Vega Style N Special Plectrum Banjo (1932)

Vega  Style N Special Plectrum Banjo  (1932)
This item has been sold.
Item # 9920
Prices subject to change without notice.
Vega Style N Special Model Plectrum Banjo (1932), made in Boston, Mass., serial # 97958, shaded maple finish, laminated maple rim; laminated maple neck with ebony fingerboard, original black hard shell case.

This is a very nice if fairly plain Vega Plectrum 4-string, long neck banjo, an instrument we too rarely see these days. This Style N dates to the early depression era when banjo sales were unfortunately collapsing. In the 1920's the plain Style N was an openback instrument, but by the early '30s was offered as the "Special" fitted with the full Vega individual flanges and resonator system previously reserved for the Vegaphone models. These had now been superseded on that line and thus likely the surplus hardware was getting used up any way the company could! At a list price of $50 including a hard case this model was quite a bargain, but unfortunately still more than most Americans could afford to spend on a banjo in the worst years of the Depression.

The neck and rim are laminated maple, with a bound dyed maple fingerboard with dot inlay. The headstock has only the small 1930's metal star Vega logo applique for decoration. The rim is the same as the higher grades but has only a simple tone ring and rim-mounted shoes instead of the elaborate Tu-Ba-Phone fittings. The tuners are the "two-tab" Grovers fitted to many midline instruments in this period, and the tailpiece is a standard Grover Presto style. This banjo is lighter than the higher-end Vegaphones but has a similar feel; the sound is mellower and more "old timey" without the heavy tone ring. This is a very nice playing banjo, and excellent learner or "knock-around' plectrum with a sweet sound.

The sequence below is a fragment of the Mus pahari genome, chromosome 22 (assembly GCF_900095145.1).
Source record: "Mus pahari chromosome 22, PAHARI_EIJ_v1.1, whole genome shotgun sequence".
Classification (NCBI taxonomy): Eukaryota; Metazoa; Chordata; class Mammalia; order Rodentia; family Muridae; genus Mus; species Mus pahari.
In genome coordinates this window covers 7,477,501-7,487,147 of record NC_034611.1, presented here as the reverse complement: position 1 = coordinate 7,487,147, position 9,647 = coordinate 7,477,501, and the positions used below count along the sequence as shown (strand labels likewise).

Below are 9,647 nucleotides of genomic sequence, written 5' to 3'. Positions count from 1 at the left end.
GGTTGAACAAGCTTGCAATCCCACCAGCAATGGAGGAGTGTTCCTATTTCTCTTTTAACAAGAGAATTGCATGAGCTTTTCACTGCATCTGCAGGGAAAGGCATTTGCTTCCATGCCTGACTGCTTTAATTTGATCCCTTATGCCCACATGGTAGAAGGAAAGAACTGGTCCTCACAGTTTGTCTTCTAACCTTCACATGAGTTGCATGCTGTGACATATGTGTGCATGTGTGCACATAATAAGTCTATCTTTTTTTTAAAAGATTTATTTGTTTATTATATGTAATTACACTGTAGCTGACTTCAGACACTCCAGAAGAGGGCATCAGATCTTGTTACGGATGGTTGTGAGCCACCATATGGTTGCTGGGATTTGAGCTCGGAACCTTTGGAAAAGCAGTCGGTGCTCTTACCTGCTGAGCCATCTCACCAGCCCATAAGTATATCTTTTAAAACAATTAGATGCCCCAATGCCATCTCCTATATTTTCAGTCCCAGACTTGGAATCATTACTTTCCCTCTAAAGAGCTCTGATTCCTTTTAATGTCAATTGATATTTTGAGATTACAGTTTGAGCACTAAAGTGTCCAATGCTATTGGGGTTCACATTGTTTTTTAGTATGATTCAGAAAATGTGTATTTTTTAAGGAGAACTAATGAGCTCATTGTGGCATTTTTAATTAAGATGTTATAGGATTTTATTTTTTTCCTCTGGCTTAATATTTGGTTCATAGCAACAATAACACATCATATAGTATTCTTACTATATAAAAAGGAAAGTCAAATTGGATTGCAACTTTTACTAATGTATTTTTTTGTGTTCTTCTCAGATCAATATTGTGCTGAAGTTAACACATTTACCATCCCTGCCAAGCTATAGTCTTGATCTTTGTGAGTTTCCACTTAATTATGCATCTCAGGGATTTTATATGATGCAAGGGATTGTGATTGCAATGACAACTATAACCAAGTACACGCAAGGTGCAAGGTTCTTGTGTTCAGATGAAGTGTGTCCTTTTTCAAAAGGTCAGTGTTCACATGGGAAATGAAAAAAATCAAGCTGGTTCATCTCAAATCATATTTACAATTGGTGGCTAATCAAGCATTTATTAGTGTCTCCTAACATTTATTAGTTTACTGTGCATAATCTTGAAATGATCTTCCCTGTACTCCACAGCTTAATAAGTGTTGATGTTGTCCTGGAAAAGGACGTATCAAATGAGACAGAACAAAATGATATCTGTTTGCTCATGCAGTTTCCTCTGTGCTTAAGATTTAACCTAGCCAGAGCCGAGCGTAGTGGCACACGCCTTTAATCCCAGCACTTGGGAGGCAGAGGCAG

Overall length is 37 3/4 in. (95.9 cm.), 10 7/8 in. (27.6 cm.) diameter head, and 3 in. (7.6 cm.) in depth, measured at side of rim. Scale length is 27 in. (686 mm.). Width of nut is 1 1/4 in. (32 mm.).

This banjo shows some light wear and tear overall, but really has survived nearly 90 years very well. The plating shows very little tarnishing and the original finish has fairly minor dings, dents and scrapes, the most notable on the treble side edge of the resonator and the headstock face. The neck shows only very light finish and fret wear and the banjo does not appear to have been played a lot since FDR took office.

The calf skin head is an original Vega-branded piece, with some dirt on the face but still holding up sounding great. All hardware is original, the neck is quite straight and this is a very nice playing and sounding plectrum with a less strident sound than many higher end models. It is complete in the original hardshell case, which has some wear but is still solid. Overall Excellent Condition.